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E&A buttered by $125M sale of Udi's to Smart Balance

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Indianapolis investment firm E&A Industries is cashing out of its majority stake in Udi’s Healthy Foods LLC by selling the Denver-based food company to margarine maker Smart Balance Inc. for $125 million.

The acquisition was announced Thursday.

E&A’s principals include Al Hubbard, a former economic policy advisor to President George W. Bush.

Another is Devin Anderson, who led E&A’s 1997 acquisition of Indianapolis-based fine-toiletries maker Gilchrist & Soames. Anderson has been Udi’s CEO since E&A bought a majority stake in 2010.

“I have been running the business day to day and commuting to Colorado for the past two years,” Anderson said Friday morning, as he was driving to Udi’s Denver headquarters to outline the deal to employees.

Udi’s has grown quickly, with expected annual sales of $72.4 million this year, compared with $4.3 million in 2009.

Udi’s was E&A’s first investment in the food industry. The company's niche is gluten-free products such as bread and pizza.

“We had fresh eyes in the food industry,” Anderson said. "I think that was helpful. We tried things the food veterans told us didn’t make sense."

Among them was a marketing focus heavy on social media. Udi’s has more than 750,000 fans on Facebook and adds 1,000 to 2,000 more fans each day, said Anderson.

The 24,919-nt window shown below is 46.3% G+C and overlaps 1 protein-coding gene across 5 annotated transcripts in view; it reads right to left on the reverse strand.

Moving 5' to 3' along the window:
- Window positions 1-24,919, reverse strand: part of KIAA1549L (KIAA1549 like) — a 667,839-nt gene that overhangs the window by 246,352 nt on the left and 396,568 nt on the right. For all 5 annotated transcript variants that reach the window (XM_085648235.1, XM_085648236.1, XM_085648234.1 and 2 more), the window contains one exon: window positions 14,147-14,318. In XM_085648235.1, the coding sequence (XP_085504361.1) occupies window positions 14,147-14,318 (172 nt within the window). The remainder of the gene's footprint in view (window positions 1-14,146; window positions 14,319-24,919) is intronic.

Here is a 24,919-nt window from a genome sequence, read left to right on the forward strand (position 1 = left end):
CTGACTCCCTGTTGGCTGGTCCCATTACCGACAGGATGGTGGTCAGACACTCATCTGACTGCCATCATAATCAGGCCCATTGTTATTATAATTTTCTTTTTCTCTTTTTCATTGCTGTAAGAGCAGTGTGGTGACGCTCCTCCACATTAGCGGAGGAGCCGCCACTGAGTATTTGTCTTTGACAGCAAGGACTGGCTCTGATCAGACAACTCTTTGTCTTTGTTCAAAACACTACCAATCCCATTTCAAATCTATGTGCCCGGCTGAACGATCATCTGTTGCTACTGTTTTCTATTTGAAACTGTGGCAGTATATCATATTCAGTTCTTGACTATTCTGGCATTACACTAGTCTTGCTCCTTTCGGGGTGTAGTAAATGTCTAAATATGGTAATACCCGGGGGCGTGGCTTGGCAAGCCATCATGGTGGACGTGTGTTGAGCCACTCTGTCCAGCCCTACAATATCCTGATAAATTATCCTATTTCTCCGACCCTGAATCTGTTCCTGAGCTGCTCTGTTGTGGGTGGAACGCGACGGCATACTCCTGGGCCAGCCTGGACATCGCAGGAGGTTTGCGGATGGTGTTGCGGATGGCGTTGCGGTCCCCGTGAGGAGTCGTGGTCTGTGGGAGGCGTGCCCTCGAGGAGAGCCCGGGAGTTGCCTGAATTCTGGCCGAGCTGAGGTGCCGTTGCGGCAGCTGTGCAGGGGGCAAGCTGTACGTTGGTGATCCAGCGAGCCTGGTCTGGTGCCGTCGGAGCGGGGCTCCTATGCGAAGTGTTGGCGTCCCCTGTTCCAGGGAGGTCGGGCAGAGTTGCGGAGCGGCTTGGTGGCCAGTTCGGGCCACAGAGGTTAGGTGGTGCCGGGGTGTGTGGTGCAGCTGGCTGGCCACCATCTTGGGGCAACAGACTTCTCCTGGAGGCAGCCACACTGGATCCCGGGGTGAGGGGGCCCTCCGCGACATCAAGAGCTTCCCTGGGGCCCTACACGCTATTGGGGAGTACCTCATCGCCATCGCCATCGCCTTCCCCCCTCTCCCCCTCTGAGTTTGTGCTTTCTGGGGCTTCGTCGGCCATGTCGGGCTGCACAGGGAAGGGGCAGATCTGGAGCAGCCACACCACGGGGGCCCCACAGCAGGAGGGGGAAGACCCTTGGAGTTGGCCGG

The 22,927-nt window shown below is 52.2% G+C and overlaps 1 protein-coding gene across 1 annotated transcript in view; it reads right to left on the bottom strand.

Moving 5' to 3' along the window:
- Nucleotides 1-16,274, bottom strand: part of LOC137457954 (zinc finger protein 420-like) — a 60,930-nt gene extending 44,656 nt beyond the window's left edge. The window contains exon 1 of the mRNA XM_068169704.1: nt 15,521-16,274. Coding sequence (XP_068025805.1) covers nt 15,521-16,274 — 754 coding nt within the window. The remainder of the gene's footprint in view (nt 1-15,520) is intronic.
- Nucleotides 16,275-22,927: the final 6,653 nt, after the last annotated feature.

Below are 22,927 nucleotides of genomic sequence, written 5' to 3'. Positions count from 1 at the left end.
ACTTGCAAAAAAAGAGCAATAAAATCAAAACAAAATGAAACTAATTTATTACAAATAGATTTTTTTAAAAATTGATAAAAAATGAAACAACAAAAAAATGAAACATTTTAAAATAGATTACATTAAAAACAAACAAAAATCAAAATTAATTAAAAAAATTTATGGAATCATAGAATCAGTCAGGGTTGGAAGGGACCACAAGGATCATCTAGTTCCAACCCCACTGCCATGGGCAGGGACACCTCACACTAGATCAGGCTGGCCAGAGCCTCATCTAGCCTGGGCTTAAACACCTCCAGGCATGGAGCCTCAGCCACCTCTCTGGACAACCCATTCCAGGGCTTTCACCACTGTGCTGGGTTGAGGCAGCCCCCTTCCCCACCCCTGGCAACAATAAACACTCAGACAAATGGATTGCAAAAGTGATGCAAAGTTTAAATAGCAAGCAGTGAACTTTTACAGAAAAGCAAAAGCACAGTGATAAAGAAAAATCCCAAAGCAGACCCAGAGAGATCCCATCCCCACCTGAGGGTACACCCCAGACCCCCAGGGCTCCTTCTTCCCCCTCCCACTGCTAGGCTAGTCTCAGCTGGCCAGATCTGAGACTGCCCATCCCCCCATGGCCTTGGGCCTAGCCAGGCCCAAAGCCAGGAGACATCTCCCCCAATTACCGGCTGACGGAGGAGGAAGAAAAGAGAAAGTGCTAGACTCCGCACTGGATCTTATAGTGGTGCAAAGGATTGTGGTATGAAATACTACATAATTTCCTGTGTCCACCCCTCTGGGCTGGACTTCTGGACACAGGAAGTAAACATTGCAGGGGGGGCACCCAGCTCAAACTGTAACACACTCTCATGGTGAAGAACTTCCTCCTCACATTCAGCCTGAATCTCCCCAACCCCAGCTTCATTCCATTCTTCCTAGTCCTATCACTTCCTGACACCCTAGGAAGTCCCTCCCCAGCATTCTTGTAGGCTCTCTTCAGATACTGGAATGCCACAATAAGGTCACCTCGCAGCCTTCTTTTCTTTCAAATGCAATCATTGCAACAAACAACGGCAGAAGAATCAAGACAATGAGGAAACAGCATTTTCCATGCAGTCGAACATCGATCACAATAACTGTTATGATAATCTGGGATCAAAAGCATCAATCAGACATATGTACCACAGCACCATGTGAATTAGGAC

Initially, Udi’s focused on serving consumers who had a gluten intolerance and could no longer eat bread products. More recently, it broadened its appeal to consumers seeking healthier food products.

It’s unclear exactly how much E&A will reap from the deal. Holding a minority stake in Udi’s is founder Udi Bar-on.

Anderson said Paramus, N.J.-based Smart Balance has similar corporate vision and growth objectives. In addition to margarine, the publicly traded company makes microwave popcorn and peanut butter. The company earned $3.7 million in its latest quarter on revenue of $79.3 million.

E&A’s other holdings over the years have included Car Brite, which makes automotive cleaning products. It sold that firm in 2005, and sold Gilchrest & Soames in 2007.

Current holdings include Ontario, Calif.-based Ultra Solutions, which provides ultrasound and echocardiography machines; and Northbrook, Ill.-based Con-Tech Lighting, a distributor of lighting products.

E&A shops for companies in the $2 million to $20 million revenue range. Candidates tend to reside in niche and specialty markets that are sales- and marketing-driven.

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  1. You are correct that Obamacare requires health insurance policies to include richer benefits and protects patients who get sick. That's what I was getting at when I wrote above, "That’s because Obamacare required insurers to take all customers, regardless of their health status, and also established a floor on how skimpy the benefits paid for by health plans could be." I think it's vital to know exactly how much the essential health benefits are costing over previous policies. Unless we know the cost of the law, we can't do a cost-benefit analysis. Taxes were raised in order to offset a 31% rise in health insurance premiums, an increase that paid for richer benefits. Are those richer benefits worth that much or not? That's the question we need to answer. This study at least gets us started on doing so.

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